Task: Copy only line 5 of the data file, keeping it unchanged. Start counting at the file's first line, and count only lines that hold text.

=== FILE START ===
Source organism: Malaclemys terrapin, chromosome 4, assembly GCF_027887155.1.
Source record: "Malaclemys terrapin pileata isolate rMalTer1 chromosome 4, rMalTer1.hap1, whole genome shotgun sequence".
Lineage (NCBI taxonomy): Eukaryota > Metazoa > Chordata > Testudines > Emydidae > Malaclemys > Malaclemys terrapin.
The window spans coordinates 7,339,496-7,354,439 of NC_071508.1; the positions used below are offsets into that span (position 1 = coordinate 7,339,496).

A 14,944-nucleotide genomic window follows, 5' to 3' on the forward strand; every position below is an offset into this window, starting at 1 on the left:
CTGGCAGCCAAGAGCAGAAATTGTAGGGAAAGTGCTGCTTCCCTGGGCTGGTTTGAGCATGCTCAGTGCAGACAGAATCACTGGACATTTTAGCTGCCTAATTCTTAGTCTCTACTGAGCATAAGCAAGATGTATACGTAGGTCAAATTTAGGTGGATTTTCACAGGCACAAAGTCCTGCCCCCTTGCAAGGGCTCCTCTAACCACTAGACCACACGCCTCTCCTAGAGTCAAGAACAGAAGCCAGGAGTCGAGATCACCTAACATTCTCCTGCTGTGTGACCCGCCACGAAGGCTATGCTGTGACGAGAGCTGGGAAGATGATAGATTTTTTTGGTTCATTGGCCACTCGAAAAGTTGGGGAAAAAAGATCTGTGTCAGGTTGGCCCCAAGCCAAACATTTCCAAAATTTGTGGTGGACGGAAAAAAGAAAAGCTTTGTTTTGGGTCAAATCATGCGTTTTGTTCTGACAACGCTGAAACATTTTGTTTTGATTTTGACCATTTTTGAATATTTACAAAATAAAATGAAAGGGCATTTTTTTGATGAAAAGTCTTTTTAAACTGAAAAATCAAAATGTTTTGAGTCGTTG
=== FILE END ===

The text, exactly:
A 14,944-nucleotide genomic window follows, 5' to 3' on the forward strand; every position below is an offset into this window, starting at 1 on the left: